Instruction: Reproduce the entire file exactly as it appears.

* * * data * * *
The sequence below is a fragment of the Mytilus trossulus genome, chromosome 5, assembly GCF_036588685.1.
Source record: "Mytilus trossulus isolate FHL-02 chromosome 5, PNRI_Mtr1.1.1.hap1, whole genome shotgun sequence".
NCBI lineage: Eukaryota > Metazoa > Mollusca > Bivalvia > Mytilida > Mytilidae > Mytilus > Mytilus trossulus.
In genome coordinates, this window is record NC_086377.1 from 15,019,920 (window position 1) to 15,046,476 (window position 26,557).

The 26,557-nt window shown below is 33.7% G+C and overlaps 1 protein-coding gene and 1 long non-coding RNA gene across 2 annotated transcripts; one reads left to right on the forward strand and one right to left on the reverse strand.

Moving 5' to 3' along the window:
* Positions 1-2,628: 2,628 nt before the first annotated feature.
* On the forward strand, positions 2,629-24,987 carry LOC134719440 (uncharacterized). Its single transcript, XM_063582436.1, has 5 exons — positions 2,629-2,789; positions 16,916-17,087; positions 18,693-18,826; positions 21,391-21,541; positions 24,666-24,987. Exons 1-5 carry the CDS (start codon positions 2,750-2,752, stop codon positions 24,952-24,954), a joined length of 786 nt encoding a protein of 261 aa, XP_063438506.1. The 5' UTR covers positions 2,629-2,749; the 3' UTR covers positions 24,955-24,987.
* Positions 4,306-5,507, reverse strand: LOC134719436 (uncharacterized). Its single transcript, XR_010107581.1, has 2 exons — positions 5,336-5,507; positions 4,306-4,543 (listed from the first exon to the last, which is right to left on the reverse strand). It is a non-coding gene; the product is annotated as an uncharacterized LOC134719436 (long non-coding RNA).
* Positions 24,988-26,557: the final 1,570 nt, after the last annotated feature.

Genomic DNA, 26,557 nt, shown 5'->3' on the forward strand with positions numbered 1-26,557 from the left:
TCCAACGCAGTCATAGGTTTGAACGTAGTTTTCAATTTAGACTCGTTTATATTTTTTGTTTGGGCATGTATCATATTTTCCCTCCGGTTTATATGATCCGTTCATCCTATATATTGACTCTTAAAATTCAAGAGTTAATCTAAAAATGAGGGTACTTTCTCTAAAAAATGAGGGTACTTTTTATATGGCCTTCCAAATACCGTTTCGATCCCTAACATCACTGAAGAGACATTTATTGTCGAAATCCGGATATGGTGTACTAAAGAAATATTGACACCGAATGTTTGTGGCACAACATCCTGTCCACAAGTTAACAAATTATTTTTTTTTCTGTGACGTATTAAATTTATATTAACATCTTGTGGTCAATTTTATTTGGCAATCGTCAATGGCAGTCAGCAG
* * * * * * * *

The sequence below is a fragment of the Mytilus trossulus genome, chromosome 5, assembly GCF_036588685.1.
Source record: "Mytilus trossulus isolate FHL-02 chromosome 5, PNRI_Mtr1.1.1.hap1, whole genome shotgun sequence".
NCBI lineage: Eukaryota > Metazoa > Mollusca > Bivalvia > Mytilida > Mytilidae > Mytilus > Mytilus trossulus.
In genome coordinates, this window is record NC_086377.1 from 15,019,920 (window position 1) to 15,046,476 (window position 26,557).

The 26,557-nt window shown below is 33.7% G+C and overlaps 1 protein-coding gene and 1 long non-coding RNA gene across 2 annotated transcripts; one reads left to right on the forward strand and one right to left on the reverse strand.

Moving 5' to 3' along the window:
* Positions 1-2,628: 2,628 nt before the first annotated feature.
* On the forward strand, positions 2,629-24,987 carry LOC134719440 (uncharacterized). Its single transcript, XM_063582436.1, has 5 exons — positions 2,629-2,789; positions 16,916-17,087; positions 18,693-18,826; positions 21,391-21,541; positions 24,666-24,987. Exons 1-5 carry the CDS (start codon positions 2,750-2,752, stop codon positions 24,952-24,954), a joined length of 786 nt encoding a protein of 261 aa, XP_063438506.1. The 5' UTR covers positions 2,629-2,749; the 3' UTR covers positions 24,955-24,987.
* Positions 4,306-5,507, reverse strand: LOC134719436 (uncharacterized). Its single transcript, XR_010107581.1, has 2 exons — positions 5,336-5,507; positions 4,306-4,543 (listed from the first exon to the last, which is right to left on the reverse strand). It is a non-coding gene; the product is annotated as an uncharacterized LOC134719436 (long non-coding RNA).
* Positions 24,988-26,557: the final 1,570 nt, after the last annotated feature.

Genomic DNA, 26,557 nt, shown 5'->3' on the forward strand with positions numbered 1-26,557 from the left:
TCCAACGCAGTCATAGGTTTGAACGTAGTTTTCAATTTAGACTCGTTTATATTTTTTGTTTGGGCATGTATCATATTTTCCCTCCGGTTTATATGATCCGTTCATCCTATATATTGACTCTTAAAATTCAAGAGTTAATCTAAAAATGAGGGTACTTTCTCTAAAAAATGAGGGTACTTTTTATATGGCCTTCCAAATACCGTTTCGATCCCTAACATCACTGAAGAGACATTTATTGTCGAAATCCGGATATGGTGTACTAAAGAAATATTGACACCGAATGTTTGTGGCACAACATCCTGTCCACAAGTTAACAAATTATTTTTTTTTCTGTGACGTATTAAATTTATATTAACATCTTGTGGTCAATTTTATTTGGCAATCGTCAATGGCAGTCAGCAG